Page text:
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Good Southern lit ain't hard to find 

Decatur Book Festival showcases fresh voices of contemporary Southern authors

MASSIVE ATTACK: Tens of thousands of bibliophiles and hundreds of authors will converge on downtown Decatur for the fifth annual Decatur Book Festival.

Joeff Davis

MASSIVE ATTACK: Tens of thousands of bibliophiles and hundreds of authors will converge on downtown Decatur for the fifth annual Decatur Book Festival.

Flannery O'Connor's family farm and home, Andalusia, has been open to the public since 2004. Most days, people are coming and going down the long gravel drive and parking near the old water tower, not far from the cow barn. They walk up the front stairs where O'Connor once posed with her crutches and pea chicken. Inside, her bedroom sits just to the left of the front door, mocked up to look like the writer may have just stepped away from the typewriter for a minute's rest. The refrigerator she bought with money from the film rights to "The Life You Save May Be Your Own," a beautiful appliance, attracts quiet admiration in the kitchen. If the visitors squint their eyes and don't pay too much attention to the gift shop, where they can buy bumper stickers that say "A Good Man Is Hard to Find," it might feel like time has stood still.

While the preservationists have done a damn fine job stopping the clocks on that farm, though, the rest of the world (and Southern literature with it) has moved on. The Decatur Book Festival might be Andalusia's inverse — a place where nothing stands still, hundreds of authors read in constant, simultaneous schedules, and promotional cartoon monsters talk about their favorite books. It might not be as bucolically charming as Andalusia, but the DBF has, among many other things, a good cross section of authors that are helping define contemporary Southern lit, and reminding us how much time has passed since the Andalusia's heyday.

Preston Allen's ("Fiction from the Hip," Sat., 10 a.m.) recent novel Jesus Boy is populated with deeply spiritual Southerners, a subject O'Connor certainly wrote plenty about, but it plumbs their sexual depths with fearless clarity. Elwyn, a young piano player at the Church of Our Blessed Redeemer Who Walker Upon the Waters, falls in love with a much older woman, a widow named Sister Morrisohn. Their love is inexhaustible, as is a web of cheating partners and orgasmic holy ghost rollers who speak in playfully blasphemous sentences, including "Thank God for Brother Morrisohn and his ultrawhite false teeth," and "I've got the Holy Ghost penis in her!" Allen's real accomplishment is achieving comic energy without satire, without drawing mere exaggerations.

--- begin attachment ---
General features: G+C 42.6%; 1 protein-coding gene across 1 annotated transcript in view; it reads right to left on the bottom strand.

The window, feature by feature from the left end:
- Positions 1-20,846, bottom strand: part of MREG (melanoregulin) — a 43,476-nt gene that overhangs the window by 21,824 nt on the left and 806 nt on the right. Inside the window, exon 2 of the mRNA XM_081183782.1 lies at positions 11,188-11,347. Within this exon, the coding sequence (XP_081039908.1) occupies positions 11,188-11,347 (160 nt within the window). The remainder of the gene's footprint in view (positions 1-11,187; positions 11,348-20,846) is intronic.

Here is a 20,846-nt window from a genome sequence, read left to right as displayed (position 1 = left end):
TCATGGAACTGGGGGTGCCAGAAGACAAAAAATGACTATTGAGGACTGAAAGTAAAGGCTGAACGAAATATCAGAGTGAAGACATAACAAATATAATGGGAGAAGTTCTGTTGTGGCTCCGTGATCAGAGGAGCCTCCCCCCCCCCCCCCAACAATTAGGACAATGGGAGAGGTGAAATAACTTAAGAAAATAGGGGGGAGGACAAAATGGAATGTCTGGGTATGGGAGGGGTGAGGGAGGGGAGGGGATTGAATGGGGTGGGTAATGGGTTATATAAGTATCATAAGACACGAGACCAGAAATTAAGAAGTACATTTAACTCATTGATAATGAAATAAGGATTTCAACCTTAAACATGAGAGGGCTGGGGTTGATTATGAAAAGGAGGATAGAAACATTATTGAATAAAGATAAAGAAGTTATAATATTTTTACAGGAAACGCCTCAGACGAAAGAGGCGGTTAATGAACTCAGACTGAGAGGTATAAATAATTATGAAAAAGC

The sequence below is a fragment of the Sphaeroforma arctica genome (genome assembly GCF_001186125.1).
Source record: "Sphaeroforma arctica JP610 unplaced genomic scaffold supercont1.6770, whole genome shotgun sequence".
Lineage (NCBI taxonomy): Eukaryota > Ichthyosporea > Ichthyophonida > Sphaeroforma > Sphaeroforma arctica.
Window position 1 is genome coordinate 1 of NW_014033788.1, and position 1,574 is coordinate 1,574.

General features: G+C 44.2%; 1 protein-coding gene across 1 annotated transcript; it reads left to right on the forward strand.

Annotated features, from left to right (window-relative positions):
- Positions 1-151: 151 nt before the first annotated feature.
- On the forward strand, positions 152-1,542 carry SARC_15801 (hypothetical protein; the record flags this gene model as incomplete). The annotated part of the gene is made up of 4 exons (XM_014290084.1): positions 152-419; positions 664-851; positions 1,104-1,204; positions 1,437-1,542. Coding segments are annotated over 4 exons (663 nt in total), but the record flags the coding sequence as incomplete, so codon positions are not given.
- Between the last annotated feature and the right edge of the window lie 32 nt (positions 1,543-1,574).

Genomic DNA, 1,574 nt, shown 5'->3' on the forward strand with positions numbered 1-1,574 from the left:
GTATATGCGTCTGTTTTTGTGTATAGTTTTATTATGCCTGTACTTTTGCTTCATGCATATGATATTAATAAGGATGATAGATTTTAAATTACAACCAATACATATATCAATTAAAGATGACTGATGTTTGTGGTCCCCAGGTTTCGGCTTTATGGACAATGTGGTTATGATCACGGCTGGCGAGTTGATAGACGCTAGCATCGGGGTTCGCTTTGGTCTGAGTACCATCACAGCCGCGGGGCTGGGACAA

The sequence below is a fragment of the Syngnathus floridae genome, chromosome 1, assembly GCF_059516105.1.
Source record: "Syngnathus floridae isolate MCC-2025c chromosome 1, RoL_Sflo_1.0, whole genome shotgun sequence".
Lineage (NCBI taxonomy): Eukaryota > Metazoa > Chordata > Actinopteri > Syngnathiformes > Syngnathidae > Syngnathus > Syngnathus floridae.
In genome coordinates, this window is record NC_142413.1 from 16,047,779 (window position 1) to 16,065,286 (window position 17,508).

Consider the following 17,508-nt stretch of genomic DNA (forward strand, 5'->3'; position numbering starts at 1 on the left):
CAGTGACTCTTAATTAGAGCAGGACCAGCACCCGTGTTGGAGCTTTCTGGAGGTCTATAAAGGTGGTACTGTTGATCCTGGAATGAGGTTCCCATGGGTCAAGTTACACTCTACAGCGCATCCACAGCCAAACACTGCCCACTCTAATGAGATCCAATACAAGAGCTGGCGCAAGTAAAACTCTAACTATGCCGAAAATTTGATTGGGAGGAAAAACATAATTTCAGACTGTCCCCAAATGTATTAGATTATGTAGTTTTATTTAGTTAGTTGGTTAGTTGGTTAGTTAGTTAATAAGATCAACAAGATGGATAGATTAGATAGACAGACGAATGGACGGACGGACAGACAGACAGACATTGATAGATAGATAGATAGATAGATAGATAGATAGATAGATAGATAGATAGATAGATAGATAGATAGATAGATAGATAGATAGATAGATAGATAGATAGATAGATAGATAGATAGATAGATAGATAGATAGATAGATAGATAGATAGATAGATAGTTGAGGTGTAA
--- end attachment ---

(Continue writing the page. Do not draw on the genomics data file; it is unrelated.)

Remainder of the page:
The godless criminals in John Brandon's ("Fiction from the Hip," Sat., 10 a.m.) novels aren't lurking in the corners of the pages, waiting to stick a gun in the face of a hapless protagonist — they are the hapless protagonists. In his debut, Arkansas, Swin and Kyle are drug runners not because they're heartless thugs, but because it seems to be the inevitability of their lives, a headlong tumble of events that's left the illicit job as the only understandable option. The protagonist of Citrus County, Brandon's second and best novel, is more psychologically complex. Toby kidnaps a girl not because he wants to hurt her, but because he can't control the impulses that make him want to ruin his own life. Brandon's characters aren't Christ-haunted as much as they're crap-haunted, surrounded by Styrofoam boxes of congealed Cracker Barrel and cheap plastic flashlights from the dollar store and other refuse of late capitalism.

Owing and acknowledging a debt to predecessors can be a good thing. Bill Cotter's novel Fever Chart is deeply influenced by John Kennedy Toole's portrayal of the Crescent City in A Confederacy of Dunces, which is exactly what he'll be talking about during his discussion "Influenced by Dunces" (Sat., 12:30 p.m.). One could trace a line from Allen's use of narrative voice to Toni Morrison and William Faulkner before her. Brandon has had a number of comparisons to O'Connor herself, though not enough has been said about his debt to the late Barry Hannah.

Hannah, if anyone, knew how hard it would be to escape O'Connor's long shadow. Harry, the hero of his debut novel Geronimo Rex, beats an ornery peacock to death with a stick — not a subtle allusion. Better to kill the peacock than pretend you are one, he seemed to be saying. Pity the people who go looking for the next O'Connor at this year's festival — they'll only find new voices who aren't writing anyone's novels but their own. For their disappointments, they can visit an outpost of Andalusia (the foundation will have a booth at the festival) and buy a bumper sticker that says "A Good Man Is Hard to Find."

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